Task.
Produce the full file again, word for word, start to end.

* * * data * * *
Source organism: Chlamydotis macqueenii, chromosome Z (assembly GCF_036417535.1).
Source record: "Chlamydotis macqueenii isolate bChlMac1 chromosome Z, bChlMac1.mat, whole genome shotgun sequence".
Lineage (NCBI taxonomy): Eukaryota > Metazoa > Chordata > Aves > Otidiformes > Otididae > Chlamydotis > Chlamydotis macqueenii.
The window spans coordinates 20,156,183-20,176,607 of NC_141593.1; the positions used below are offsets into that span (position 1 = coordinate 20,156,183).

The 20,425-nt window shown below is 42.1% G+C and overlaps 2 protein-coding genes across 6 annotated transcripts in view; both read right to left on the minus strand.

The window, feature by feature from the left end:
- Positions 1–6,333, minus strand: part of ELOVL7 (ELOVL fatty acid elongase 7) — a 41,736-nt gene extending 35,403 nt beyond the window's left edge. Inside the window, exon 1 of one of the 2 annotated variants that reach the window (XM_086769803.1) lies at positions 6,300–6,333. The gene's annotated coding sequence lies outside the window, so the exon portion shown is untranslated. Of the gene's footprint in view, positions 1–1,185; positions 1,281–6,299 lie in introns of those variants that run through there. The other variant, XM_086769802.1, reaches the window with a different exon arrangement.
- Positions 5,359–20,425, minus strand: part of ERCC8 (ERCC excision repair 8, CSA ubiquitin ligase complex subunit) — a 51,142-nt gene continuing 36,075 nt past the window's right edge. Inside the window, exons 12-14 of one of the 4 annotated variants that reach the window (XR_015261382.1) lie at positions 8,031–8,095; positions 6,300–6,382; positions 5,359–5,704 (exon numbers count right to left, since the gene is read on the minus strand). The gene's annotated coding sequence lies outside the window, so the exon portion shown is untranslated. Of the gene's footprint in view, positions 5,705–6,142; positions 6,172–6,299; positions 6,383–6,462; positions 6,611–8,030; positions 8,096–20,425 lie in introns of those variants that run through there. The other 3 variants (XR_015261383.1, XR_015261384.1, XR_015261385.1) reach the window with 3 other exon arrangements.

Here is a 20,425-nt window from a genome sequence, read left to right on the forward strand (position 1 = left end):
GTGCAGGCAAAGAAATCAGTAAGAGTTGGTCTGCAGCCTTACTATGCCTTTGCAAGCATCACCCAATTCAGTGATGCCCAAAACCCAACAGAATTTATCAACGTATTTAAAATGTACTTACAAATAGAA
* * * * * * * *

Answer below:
Source organism: Chlamydotis macqueenii, chromosome Z (assembly GCF_036417535.1).
Source record: "Chlamydotis macqueenii isolate bChlMac1 chromosome Z, bChlMac1.mat, whole genome shotgun sequence".
Lineage (NCBI taxonomy): Eukaryota > Metazoa > Chordata > Aves > Otidiformes > Otididae > Chlamydotis > Chlamydotis macqueenii.
The window spans coordinates 20,156,183-20,176,607 of NC_141593.1; the positions used below are offsets into that span (position 1 = coordinate 20,156,183).

The 20,425-nt window shown below is 42.1% G+C and overlaps 2 protein-coding genes across 6 annotated transcripts in view; both read right to left on the minus strand.

The window, feature by feature from the left end:
- Positions 1–6,333, minus strand: part of ELOVL7 (ELOVL fatty acid elongase 7) — a 41,736-nt gene extending 35,403 nt beyond the window's left edge. Inside the window, exon 1 of one of the 2 annotated variants that reach the window (XM_086769803.1) lies at positions 6,300–6,333. The gene's annotated coding sequence lies outside the window, so the exon portion shown is untranslated. Of the gene's footprint in view, positions 1–1,185; positions 1,281–6,299 lie in introns of those variants that run through there. The other variant, XM_086769802.1, reaches the window with a different exon arrangement.
- Positions 5,359–20,425, minus strand: part of ERCC8 (ERCC excision repair 8, CSA ubiquitin ligase complex subunit) — a 51,142-nt gene continuing 36,075 nt past the window's right edge. Inside the window, exons 12-14 of one of the 4 annotated variants that reach the window (XR_015261382.1) lie at positions 8,031–8,095; positions 6,300–6,382; positions 5,359–5,704 (exon numbers count right to left, since the gene is read on the minus strand). The gene's annotated coding sequence lies outside the window, so the exon portion shown is untranslated. Of the gene's footprint in view, positions 5,705–6,142; positions 6,172–6,299; positions 6,383–6,462; positions 6,611–8,030; positions 8,096–20,425 lie in introns of those variants that run through there. The other 3 variants (XR_015261383.1, XR_015261384.1, XR_015261385.1) reach the window with 3 other exon arrangements.

Here is a 20,425-nt window from a genome sequence, read left to right on the forward strand (position 1 = left end):
GTGCAGGCAAAGAAATCAGTAAGAGTTGGTCTGCAGCCTTACTATGCCTTTGCAAGCATCACCCAATTCAGTGATGCCCAAAACCCAACAGAATTTATCAACGTATTTAAAATGTACTTACAAATAGAA